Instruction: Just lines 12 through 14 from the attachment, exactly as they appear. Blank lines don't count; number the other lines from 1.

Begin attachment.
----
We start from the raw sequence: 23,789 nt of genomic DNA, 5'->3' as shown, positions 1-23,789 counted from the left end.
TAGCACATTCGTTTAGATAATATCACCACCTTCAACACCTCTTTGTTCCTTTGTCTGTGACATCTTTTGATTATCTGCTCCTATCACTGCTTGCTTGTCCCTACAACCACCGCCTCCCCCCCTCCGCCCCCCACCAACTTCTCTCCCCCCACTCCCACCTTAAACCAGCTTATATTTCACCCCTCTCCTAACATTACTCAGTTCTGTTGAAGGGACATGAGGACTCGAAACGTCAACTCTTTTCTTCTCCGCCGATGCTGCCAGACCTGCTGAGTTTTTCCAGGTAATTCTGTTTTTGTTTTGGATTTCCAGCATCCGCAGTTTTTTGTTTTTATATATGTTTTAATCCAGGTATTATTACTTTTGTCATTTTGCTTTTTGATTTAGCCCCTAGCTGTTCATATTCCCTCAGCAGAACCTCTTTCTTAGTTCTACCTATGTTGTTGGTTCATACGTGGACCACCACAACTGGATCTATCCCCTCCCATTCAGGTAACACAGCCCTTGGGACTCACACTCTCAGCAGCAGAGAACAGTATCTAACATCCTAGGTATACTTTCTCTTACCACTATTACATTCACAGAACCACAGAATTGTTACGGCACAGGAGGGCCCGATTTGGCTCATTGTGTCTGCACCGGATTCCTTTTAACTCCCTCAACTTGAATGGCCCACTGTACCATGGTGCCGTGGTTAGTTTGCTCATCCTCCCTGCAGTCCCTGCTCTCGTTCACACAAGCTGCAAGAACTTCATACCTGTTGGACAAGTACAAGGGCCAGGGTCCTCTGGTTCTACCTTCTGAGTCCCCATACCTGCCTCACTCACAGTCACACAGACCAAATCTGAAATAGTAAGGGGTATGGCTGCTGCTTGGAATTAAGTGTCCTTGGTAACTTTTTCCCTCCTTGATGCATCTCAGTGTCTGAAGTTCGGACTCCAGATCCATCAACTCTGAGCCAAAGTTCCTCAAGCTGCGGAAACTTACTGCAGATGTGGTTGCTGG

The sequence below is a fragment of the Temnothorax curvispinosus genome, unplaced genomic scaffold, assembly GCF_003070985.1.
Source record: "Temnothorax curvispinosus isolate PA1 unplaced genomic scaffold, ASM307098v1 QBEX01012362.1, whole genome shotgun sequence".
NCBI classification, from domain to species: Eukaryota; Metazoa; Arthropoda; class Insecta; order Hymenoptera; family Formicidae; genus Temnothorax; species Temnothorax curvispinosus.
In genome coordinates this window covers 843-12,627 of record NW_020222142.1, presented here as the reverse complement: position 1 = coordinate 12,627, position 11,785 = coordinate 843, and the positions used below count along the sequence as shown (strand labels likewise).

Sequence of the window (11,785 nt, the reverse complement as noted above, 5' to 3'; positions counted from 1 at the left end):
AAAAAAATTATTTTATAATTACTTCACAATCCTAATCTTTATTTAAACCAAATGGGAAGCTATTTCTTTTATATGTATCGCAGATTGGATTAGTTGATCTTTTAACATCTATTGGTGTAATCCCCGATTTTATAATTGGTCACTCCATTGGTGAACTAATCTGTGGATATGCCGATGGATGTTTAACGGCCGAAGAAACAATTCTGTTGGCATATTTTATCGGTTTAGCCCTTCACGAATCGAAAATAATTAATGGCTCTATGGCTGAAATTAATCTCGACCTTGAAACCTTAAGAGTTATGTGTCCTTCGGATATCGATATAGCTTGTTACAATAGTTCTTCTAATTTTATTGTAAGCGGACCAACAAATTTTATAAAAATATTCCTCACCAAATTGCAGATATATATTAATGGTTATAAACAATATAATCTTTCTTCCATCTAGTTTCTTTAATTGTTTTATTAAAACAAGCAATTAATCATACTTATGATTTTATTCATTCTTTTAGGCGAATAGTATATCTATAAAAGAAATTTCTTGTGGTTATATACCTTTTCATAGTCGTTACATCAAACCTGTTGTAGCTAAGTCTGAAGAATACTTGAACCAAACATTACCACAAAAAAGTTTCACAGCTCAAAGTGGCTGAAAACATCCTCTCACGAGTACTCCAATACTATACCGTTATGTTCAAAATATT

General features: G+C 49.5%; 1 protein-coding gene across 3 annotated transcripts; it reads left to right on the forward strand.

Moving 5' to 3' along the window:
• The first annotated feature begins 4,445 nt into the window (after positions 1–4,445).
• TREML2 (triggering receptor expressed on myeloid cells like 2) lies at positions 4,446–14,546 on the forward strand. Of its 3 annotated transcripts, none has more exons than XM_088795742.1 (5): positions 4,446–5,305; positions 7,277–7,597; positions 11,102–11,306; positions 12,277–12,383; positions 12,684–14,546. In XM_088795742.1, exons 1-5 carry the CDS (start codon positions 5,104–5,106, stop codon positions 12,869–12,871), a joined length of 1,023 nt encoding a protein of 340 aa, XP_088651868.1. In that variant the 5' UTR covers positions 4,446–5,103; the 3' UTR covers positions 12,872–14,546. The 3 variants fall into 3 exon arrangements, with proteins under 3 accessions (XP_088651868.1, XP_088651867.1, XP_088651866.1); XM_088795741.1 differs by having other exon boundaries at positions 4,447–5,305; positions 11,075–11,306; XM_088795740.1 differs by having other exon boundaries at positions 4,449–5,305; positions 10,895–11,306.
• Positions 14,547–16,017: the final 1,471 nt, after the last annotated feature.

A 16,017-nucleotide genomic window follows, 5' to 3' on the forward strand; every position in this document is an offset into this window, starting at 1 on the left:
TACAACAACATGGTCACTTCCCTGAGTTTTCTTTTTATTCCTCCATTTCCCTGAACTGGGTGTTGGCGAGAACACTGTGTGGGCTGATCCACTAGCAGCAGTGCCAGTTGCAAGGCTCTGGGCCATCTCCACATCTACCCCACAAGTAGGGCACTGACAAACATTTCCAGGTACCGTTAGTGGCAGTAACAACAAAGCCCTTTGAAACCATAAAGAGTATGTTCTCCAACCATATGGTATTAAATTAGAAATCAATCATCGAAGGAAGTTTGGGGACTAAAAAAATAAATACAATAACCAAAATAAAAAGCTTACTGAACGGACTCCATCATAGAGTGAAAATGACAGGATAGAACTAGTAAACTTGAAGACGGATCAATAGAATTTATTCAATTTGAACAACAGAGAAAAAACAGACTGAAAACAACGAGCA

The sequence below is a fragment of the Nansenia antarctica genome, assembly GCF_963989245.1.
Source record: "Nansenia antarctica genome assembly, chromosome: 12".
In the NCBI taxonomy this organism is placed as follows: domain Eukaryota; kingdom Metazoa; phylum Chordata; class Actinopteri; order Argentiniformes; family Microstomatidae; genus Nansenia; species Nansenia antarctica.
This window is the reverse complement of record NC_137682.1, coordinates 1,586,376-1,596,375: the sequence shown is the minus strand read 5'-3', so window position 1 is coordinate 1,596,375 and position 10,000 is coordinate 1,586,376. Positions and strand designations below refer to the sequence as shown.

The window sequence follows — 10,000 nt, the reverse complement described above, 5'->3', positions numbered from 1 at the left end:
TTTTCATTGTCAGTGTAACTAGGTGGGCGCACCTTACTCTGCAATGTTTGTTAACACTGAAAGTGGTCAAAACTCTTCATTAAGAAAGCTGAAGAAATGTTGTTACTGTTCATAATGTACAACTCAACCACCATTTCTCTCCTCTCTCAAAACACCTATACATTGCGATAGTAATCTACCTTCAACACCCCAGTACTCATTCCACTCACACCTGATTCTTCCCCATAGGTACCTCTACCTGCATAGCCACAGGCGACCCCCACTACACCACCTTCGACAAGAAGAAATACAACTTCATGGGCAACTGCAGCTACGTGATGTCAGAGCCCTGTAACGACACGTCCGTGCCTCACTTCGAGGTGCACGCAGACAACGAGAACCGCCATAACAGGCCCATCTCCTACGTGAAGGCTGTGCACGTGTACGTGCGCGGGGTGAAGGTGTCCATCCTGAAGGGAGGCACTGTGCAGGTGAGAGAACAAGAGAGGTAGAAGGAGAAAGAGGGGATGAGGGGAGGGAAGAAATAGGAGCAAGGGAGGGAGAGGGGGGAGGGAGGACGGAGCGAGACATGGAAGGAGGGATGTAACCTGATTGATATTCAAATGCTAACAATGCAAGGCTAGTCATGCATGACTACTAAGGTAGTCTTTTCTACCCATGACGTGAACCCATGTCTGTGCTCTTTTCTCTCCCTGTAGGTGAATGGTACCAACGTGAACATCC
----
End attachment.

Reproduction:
• TREML2 (triggering receptor expressed on myeloid cells like 2) lies at positions 4,446–14,546 on the forward strand. Of its 3 annotated transcripts, none has more exons than XM_088795742.1 (5): positions 4,446–5,305; positions 7,277–7,597; positions 11,102–11,306; positions 12,277–12,383; positions 12,684–14,546. In XM_088795742.1, exons 1-5 carry the CDS (start codon positions 5,104–5,106, stop codon positions 12,869–12,871), a joined length of 1,023 nt encoding a protein of 340 aa, XP_088651868.1. In that variant the 5' UTR covers positions 4,446–5,103; the 3' UTR covers positions 12,872–14,546. The 3 variants fall into 3 exon arrangements, with proteins under 3 accessions (XP_088651868.1, XP_088651867.1, XP_088651866.1); XM_088795741.1 differs by having other exon boundaries at positions 4,447–5,305; positions 11,075–11,306; XM_088795740.1 differs by having other exon boundaries at positions 4,449–5,305; positions 10,895–11,306.
• Positions 14,547–16,017: the final 1,471 nt, after the last annotated feature.

A 16,017-nucleotide genomic window follows, 5' to 3' on the forward strand; every position in this document is an offset into this window, starting at 1 on the left: